‘The Goat Life’ Review: Blessy Struggles to Elevate Benyamin’s Aadujeevitham

Blessy’s Aadujeevitham is hardly inventive, or imaginative, and often lacks the vigor it needed to be the survival thriller it aspires to be.


Blessy‘s Aadujeevitham, titled “The Goat Life” in English, opens with a remarkable scene. A frail and shabby Najeeb (Prithviraj Sukumaran), almost unrecognizable with a long beard and untidy hair, hunches over and drinks from a water tub for cattle as the reflection of the Milky Way callously disappears. For the readers of Malayalam novelist Benyamin’s best-selling novel, Aadujeevitham, from which the movie was adapted, this is a striking moment, so far only existing in their imagination.

Aadujeevitham, the novel, based on a true story, was released in 2008 and instantly became a classic. Its author, Benyamin, was catapulted into fame, and the book became a publishing phenomenon with over 100 reprints, a translation into English by Penguin Books, and later shortlisted for the DSC Prize for South Asian Literature. Adapting a novel so close to a legion of readers is always a challenge. Blessy, a veteran filmmaker known for his down-to-earth protagonists and films with excellent emotional range, seemed like a natural choice. Almost 16 years in the making, the recipe for Aadujeevitham was perfect – Prithviraj Sukumaran, one of the leading actors in Malayalam; Oscar-winning composer A.R. Rahman; and sound artist Resul Pookutty.


Blessy’s Aadujeevitham is a mixed bag. There are hits and misses, and it’s evident. The almost three-hour-long film follows the harrowing ordeal of Najeeb, an ordinary migrant Malayali, who, like scores of his brethren, migrated to the Middle East hoping to secure a good future for his family. Instead, Najeeb ends up with a cruel goat farm owner in the middle of nowhere. Enslaved and treated worse than an animal, Najeeb dreams of an escape, and when he finally does, he needs nothing short of a miracle to leave the desert alive. In the basic plot, the film strictly follows the novel, but in its elaboration, Blessy allows his cinematic sensibilities to take over, and it often misses the mark. The trouble with Blessy’s Aadujeevitham is that it fails to carve a space of its own. It’s hardly inventive, or imaginative, and often lacks the vigor it needed to be the survival thriller it aspires to be.

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Prithviraj did a good job portraying Najeeb in the second half, but in the flashback, where the story tries to establish Najeeb’s basic nature, Prithviraj doesn’t really blend in naturally. He struggles to fit into the description of the laid-back, not-so-educated man-next-door description of Najeeb. Blessy too makes things complicated by introducing a clichéd romance storyline, an over-the-top show of bravado, and misplaced songs that distract the audience. Amala Paul is wasted in her role as Sainu. She is the eye candy, a tool for nostalgia, and a pawn to establish a backstory of physical intimacy that serves no purpose to the characters. In the second half, Prithviraj redeems himself with a stunning performance. As much as he invested in transforming his physique for the role, he reacted amazingly to the task at hand, carrying the film on his shoulders. His murmurs and monologs were masterful, and coupled with his expressive face that lamented a glorious age gone by, it is perfectly in sync with what the film demands. Another brilliant performance came from K.R. Gokul, who played the role of young Hakeem. He was even more enthusiastic than Prithviraj in his demeanor as a freshly minted migrant laborer who is childish and clumsy. A.R. Rahman’s background score played an important role in keeping the film moving. But sometimes the music felt like it dominated storytelling and the visuals were dragging behind. The song “Periyone” was apt, but every other song and sometimes the suspenseful music seemed forced. CGI too sometimes felt like an overload and far from reality.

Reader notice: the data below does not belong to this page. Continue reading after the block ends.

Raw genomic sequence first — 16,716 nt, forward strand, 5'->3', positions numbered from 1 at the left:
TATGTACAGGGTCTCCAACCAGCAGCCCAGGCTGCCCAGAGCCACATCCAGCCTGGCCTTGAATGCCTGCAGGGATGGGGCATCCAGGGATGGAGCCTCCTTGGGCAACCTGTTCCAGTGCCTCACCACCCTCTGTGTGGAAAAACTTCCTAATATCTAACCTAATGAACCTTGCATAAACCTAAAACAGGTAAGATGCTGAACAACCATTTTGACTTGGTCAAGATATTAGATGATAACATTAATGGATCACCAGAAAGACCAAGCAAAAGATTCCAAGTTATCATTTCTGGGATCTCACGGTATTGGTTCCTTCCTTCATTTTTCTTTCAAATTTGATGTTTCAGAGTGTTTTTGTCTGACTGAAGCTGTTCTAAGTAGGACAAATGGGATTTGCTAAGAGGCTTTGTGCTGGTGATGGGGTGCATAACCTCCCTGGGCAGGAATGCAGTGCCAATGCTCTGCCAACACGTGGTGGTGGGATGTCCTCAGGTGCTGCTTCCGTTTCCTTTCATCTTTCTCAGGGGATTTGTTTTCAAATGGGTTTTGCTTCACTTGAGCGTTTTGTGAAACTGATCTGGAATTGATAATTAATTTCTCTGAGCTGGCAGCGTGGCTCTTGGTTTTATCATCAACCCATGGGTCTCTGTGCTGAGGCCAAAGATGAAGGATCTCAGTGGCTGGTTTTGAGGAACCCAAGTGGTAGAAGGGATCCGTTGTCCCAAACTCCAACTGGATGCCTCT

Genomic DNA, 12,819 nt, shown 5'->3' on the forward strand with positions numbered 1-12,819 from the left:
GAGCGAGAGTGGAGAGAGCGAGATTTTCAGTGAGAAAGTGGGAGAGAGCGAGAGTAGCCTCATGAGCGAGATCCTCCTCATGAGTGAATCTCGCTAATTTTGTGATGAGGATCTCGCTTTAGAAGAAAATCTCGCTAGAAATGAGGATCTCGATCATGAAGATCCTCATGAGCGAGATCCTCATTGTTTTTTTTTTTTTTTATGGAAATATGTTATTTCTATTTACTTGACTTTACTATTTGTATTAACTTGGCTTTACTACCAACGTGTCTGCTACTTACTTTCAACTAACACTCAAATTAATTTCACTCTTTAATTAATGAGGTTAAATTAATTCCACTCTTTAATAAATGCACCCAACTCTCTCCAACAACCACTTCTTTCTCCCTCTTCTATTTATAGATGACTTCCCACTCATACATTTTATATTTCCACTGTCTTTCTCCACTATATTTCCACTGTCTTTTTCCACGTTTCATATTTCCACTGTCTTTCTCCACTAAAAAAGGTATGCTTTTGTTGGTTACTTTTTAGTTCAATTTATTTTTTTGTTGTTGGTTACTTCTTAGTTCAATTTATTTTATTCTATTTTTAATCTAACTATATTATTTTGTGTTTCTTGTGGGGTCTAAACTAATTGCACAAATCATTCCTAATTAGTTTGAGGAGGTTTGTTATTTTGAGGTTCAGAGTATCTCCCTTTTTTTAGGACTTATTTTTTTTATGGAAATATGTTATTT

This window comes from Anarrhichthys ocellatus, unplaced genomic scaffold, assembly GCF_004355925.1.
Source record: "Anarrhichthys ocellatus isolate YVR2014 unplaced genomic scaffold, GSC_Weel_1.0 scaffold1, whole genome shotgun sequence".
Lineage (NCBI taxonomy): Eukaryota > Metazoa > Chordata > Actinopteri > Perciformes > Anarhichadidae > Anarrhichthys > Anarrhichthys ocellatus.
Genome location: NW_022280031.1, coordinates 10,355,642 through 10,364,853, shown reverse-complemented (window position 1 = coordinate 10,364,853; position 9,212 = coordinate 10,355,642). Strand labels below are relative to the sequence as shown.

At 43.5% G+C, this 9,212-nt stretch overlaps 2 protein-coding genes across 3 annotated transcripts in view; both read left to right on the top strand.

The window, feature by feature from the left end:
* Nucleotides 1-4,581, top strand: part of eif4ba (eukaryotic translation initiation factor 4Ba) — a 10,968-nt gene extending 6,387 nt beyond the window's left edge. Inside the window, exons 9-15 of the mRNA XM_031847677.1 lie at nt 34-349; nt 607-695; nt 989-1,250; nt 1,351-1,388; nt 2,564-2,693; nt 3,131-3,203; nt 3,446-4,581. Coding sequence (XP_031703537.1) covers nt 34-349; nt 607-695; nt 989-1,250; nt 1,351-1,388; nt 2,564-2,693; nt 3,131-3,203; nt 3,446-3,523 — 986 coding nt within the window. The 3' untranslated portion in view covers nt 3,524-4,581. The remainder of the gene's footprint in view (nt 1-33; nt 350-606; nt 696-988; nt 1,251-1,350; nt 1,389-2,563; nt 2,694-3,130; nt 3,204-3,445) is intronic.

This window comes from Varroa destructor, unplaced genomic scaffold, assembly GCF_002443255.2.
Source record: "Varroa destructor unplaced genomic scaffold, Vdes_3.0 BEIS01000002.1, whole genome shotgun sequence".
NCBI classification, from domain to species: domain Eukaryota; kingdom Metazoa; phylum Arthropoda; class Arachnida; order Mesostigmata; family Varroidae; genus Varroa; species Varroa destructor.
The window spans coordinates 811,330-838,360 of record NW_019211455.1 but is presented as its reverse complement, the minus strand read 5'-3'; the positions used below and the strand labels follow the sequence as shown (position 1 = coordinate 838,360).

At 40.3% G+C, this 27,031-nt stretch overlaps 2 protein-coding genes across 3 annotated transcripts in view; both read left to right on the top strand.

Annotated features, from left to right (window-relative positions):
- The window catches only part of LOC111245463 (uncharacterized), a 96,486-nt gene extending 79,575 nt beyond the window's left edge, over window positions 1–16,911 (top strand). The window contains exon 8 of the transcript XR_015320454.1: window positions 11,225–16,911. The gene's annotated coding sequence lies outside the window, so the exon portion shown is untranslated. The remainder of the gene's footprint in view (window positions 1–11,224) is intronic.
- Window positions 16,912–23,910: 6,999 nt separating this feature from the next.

In the first half, Blessy tried to incorporate the flashbacks with the story in the desert, in an attempt to show the contrasts. Even though it looked like a marvelous idea, his overenthusiasm may have resulted in eventually showing the gripping scenes in the survival story getting mixed with the undercooked flashbacks. Also, Blessy struggled to emphasize the transition of Najeeb. The pivotal scene in which Najeeb realizes his beard has grown, his hair has become unruly, and he is no longer the clean-shaven man he once was, passed as an ordinary moment. That scene came out of the blue and took forever to register with the audience.

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Blessy seems to have solid control over the source material, but whatever additions he has made to the script didn’t look like they elevated the genuineness of Benyamin’s novel. Aadujeevitham certainly is not a bad film, but it’s not a triumph either.

‘The Goat Life’ Review: Blessy Struggles to Elevate Benyamin’s Aadujeevitham

1 Comment

  1. The only close to honest review that I have read. What a waste of potential and time. It in deed was a badly made movie. Failed terribly at evoking emotions. Wasn’t realistic. What a disappointment!


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